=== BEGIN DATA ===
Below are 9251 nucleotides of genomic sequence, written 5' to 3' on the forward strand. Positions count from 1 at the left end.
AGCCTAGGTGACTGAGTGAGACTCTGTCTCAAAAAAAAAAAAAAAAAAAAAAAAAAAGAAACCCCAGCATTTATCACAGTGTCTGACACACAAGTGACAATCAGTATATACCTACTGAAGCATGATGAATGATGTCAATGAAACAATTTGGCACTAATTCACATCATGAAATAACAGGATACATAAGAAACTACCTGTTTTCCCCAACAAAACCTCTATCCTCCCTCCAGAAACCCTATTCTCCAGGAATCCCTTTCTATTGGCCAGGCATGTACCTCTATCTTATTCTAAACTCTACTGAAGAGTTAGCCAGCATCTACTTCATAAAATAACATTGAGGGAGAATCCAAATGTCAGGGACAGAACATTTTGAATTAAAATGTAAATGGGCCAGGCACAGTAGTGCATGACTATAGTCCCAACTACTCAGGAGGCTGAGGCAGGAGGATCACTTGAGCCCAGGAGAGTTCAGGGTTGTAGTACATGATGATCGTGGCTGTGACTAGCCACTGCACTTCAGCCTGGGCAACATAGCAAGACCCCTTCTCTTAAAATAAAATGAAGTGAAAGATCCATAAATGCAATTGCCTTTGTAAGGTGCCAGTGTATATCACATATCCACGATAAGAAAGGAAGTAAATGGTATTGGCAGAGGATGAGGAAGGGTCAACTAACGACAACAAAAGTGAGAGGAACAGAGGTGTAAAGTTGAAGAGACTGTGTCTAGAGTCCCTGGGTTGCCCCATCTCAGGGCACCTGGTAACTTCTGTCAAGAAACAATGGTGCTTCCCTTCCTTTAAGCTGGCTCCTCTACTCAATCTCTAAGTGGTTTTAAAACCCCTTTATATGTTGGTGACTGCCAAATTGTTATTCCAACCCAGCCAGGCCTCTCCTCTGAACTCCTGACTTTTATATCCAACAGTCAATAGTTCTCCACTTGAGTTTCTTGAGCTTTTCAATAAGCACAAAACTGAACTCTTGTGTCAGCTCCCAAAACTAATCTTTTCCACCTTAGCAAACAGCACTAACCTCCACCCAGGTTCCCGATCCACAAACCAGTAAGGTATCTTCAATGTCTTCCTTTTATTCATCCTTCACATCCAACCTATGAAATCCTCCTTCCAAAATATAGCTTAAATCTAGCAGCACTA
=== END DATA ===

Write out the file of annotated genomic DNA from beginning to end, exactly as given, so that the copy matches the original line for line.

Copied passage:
Below are 9251 nucleotides of genomic sequence, written 5' to 3' on the forward strand. Positions count from 1 at the left end.
AGCCTAGGTGACTGAGTGAGACTCTGTCTCAAAAAAAAAAAAAAAAAAAAAAAAAAAGAAACCCCAGCATTTATCACAGTGTCTGACACACAAGTGACAATCAGTATATACCTACTGAAGCATGATGAATGATGTCAATGAAACAATTTGGCACTAATTCACATCATGAAATAACAGGATACATAAGAAACTACCTGTTTTCCCCAACAAAACCTCTATCCTCCCTCCAGAAACCCTATTCTCCAGGAATCCCTTTCTATTGGCCAGGCATGTACCTCTATCTTATTCTAAACTCTACTGAAGAGTTAGCCAGCATCTACTTCATAAAATAACATTGAGGGAGAATCCAAATGTCAGGGACAGAACATTTTGAATTAAAATGTAAATGGGCCAGGCACAGTAGTGCATGACTATAGTCCCAACTACTCAGGAGGCTGAGGCAGGAGGATCACTTGAGCCCAGGAGAGTTCAGGGTTGTAGTACATGATGATCGTGGCTGTGACTAGCCACTGCACTTCAGCCTGGGCAACATAGCAAGACCCCTTCTCTTAAAATAAAATGAAGTGAAAGATCCATAAATGCAATTGCCTTTGTAAGGTGCCAGTGTATATCACATATCCACGATAAGAAAGGAAGTAAATGGTATTGGCAGAGGATGAGGAAGGGTCAACTAACGACAACAAAAGTGAGAGGAACAGAGGTGTAAAGTTGAAGAGACTGTGTCTAGAGTCCCTGGGTTGCCCCATCTCAGGGCACCTGGTAACTTCTGTCAAGAAACAATGGTGCTTCCCTTCCTTTAAGCTGGCTCCTCTACTCAATCTCTAAGTGGTTTTAAAACCCCTTTATATGTTGGTGACTGCCAAATTGTTATTCCAACCCAGCCAGGCCTCTCCTCTGAACTCCTGACTTTTATATCCAACAGTCAATAGTTCTCCACTTGAGTTTCTTGAGCTTTTCAATAAGCACAAAACTGAACTCTTGTGTCAGCTCCCAAAACTAATCTTTTCCACCTTAGCAAACAGCACTAACCTCCACCCAGGTTCCCGATCCACAAACCAGTAAGGTATCTTCAATGTCTTCCTTTTATTCATCCTTCACATCCAACCTATGAAATCCTCCTTCCAAAATATAGCTTAAATCTAGCAGCACTA